sustains the federal court's juris-
diction of the subject matter as
federal constitutional claims of
this nature," Brennan wrote for
the majority.
Ministers End
Geneva Talks
GENEVA (I)-Secretary of State
Dean Rusk and Soviet Foreign
Minister Andrei A. Gromyko end-
ed their Geneva talks on the Ber-
lin dispute last night without re-
solving any East-West differences.
They agreed, however, to con-
tinue discussing the problem by
other means.
Rusk will fly to Washington late
today to report to President John
F. Kennedy on his delicate Geneva
diplomatic missions.

Impasse
Develops
In Dispute
By The Associated Press
WASHINGTON-United States-
sponsored secret talks between the
Netherlands and Indonesia over
disputed New Guinea have broken
down, informed diplomatic sources
said yesterday.
The stumbling block is the key
issue of administering the Dutch-
held territory.
The Dutch Cabinet held a spe-
cial meeting last night on the im-
passe that has developed with In-
donesia in the United States-
sponsored talks over disputed New
Guinea.
After the meeting a spokesman
said only that the situation will be
taken up today with a parliamen-
tary committee on foreign affairs.
While the United States re-
mained hopeful that the informal
talks which recessed last Thurs-
day would be resumed, diplomatic
informants did not share this
optimism.
Deputy ,Undersecretary of State
George Moghee was informed last
Friday that the chief Indonesian
envoy, Ambassador Adam Malik
who represents his country in the
Soviet Union, would not return
to the secret meeting place near
Washington because of disappoint-
ment over the Dutch attitude in
the Va'ee days of talks last week.
By the second day of the talks,
the informant said, it became
clear that the Dutch envoy, Am-
bassador J. H. Van Roijen, would
not agree to Indonesian adinims-
tration of New Guinea.
Defies Order
Of Miltary
BUENOS AIRES ()- Defying
new demands by military chiefs
that he resign, President Arturo
Frondizi swore in a new cabinet
yesterday.
He prepared to press on with
the austerity program that brought
a Peronist upheaval at the polls
and provoked the nation's worst
crisis in seven years.
The president, survivor of 35
crises since his 1958 election, faced
yet another obstacle in his fight
to hang on to office-a split in top
military ranks between command-
ers backing a temporary truce in
the tug-of-war and those insisting
Frondizi quit now.
Present at the swearing-in was
Gen. Rosendo Fraga, secretary of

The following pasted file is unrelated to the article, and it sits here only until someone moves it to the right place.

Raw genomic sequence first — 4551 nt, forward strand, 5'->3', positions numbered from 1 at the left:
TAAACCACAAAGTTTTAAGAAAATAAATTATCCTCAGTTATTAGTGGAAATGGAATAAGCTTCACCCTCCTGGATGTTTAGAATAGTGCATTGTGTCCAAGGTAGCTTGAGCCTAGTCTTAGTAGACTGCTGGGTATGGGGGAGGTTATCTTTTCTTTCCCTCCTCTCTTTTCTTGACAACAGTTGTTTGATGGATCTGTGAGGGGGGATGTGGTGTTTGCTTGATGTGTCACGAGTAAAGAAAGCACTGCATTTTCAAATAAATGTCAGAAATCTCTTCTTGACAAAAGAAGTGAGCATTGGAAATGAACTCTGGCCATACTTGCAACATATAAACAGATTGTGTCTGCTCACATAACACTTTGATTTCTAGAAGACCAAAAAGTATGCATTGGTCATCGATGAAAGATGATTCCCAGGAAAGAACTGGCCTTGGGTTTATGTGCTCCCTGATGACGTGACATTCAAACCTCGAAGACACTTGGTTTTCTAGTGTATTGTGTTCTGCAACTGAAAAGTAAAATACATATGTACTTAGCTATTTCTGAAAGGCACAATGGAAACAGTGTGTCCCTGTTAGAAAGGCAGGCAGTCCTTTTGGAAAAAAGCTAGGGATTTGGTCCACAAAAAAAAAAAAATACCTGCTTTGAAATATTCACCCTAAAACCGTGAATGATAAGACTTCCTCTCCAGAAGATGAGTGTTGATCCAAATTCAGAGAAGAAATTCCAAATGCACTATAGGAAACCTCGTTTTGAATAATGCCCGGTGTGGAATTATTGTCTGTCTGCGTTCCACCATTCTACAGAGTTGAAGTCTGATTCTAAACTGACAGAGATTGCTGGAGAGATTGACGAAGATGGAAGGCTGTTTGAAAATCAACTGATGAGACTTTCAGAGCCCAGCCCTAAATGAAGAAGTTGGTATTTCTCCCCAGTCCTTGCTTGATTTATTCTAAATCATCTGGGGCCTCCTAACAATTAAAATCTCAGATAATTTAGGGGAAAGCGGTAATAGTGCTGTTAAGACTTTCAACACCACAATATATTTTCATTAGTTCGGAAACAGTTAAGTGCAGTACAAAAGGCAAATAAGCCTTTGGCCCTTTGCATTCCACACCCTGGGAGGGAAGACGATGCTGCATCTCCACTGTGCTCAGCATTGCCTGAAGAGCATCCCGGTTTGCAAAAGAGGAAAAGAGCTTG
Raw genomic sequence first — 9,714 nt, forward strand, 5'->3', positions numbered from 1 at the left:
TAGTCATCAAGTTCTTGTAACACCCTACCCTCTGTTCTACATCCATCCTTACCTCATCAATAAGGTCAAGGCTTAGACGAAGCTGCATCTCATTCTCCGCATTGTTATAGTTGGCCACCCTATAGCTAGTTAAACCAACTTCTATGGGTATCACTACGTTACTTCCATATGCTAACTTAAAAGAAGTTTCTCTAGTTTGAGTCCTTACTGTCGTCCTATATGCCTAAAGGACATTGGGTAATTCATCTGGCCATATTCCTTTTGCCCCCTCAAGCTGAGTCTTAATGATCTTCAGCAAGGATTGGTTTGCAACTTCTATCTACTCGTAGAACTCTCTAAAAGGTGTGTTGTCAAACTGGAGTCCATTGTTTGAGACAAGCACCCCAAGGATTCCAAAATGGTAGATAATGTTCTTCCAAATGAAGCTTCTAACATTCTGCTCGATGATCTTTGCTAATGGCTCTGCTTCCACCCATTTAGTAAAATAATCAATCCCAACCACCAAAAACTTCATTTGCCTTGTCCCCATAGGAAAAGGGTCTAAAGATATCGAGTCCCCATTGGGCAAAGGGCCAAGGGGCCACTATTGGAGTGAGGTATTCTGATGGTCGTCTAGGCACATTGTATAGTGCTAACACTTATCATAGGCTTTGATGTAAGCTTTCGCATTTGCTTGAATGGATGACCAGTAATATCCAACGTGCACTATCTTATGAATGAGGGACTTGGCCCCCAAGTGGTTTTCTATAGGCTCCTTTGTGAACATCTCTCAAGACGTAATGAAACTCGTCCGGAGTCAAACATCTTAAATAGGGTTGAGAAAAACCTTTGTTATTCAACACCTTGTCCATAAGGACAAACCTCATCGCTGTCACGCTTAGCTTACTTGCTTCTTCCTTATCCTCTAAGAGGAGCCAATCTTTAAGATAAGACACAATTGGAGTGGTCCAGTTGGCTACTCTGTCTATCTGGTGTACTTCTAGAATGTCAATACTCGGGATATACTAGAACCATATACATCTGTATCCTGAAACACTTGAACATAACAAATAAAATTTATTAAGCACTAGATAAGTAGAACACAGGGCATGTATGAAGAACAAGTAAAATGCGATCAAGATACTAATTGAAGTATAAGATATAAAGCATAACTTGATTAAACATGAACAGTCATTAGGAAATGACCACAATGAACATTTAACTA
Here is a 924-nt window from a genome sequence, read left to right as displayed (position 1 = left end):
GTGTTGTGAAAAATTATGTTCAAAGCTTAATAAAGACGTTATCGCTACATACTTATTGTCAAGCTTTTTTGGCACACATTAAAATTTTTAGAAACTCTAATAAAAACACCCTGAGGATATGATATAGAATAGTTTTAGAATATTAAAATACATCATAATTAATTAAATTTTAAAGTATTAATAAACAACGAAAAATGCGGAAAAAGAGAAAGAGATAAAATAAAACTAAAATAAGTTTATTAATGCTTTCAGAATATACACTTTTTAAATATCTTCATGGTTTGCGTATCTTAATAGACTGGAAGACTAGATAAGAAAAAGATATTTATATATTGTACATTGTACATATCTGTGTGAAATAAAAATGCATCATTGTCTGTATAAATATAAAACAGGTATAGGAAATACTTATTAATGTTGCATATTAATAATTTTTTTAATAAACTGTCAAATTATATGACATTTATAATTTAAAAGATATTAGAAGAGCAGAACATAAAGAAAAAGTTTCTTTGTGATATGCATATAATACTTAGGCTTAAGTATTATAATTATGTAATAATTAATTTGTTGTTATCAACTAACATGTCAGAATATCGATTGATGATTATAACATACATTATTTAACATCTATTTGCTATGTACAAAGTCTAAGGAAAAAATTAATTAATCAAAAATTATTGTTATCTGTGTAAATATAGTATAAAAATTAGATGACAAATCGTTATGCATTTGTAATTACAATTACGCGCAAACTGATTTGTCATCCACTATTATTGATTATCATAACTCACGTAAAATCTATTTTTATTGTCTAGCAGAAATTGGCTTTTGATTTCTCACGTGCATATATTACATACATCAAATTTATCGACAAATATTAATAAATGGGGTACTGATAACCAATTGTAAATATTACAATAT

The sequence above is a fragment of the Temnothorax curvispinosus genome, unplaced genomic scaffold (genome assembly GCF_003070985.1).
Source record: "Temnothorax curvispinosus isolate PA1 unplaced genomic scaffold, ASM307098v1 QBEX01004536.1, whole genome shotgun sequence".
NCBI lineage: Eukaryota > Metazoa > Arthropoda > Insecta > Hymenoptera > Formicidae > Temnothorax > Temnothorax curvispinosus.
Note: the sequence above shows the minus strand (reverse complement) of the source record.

the army, who has called on his
generals to give mediators a chance
to settle the current crisis, now in
its ninth day.
But less than 24 hours after
Fraga made his appeal, the army
commander-in-chief, Gen. Raul
Poggi, urged his boss to drop such
a truce and poll all top command-
ers to find out quickly whether
most of them want Frondizi oust-
ed.
In southern Buenos Aires prov-
ince, Gen. Franklin Rawson is-
sued a communique pledging his
third cavalry division to support
those insisting on Frondizi's re-
moval.

I

WASHINGTON (M) - Govern-
ment officials said yesterday the
United States now is well ahead'
of the Soviet Union in nuclear
capability and can stay there al-
though it will be expensive and,
in some cases, politically difficult
The missile gap-if it ever exist-
ed-does not mean much In terms
of over-all military strength be-
cause the United States has other
military advantages which in sum
total give it superior strength,
these officials said.
The missile-gap issue, much dis-
cussed during the 1960 political
campaign, came into the news over
the weekend with publication of
Senate testimony to the effect that
the alleged Russian missile lead
was a product of United States es-
timates which, since, have been
revised to downgrade Russian
missile strength.
Briefings
The question came up yester-
day in the~ course of briefings at
the State Department for approx-
imately 800 newsmen from around
the country.
Official sources, who could not
be quoted by name, said America
is considered stronger than Rus-
sia in atomic weapons capability.
It is true that, on the basis of
previous intelligence estimates,
some people in Washington had
concluded that the Russians had
a lead in ato ic warhead missiles.
They added, however, that oth-
er "gaps" did and still do exist
in which America is ahead, such
as in bomber strength, submar-
ines carrying Polaris missiles, and
United States forces deployed over-
seas.
Nike-Zeus
The newsmen were also told
that supporters of the Army's
Nike-Zeus anti-missile missile pro-
gram believe their weapon will
show up well in the forthcoming
United States nuclear tests in the
atmosphere, to be held in the Pa-
cific.
Nike-Zeus proponents contend
that it is difficult for the Russians
to develop a decoy missile that
would fool the Nike-Zeus system,
that the United States, itself, has
not been able to build an effec-
tive decoy yet, and that it would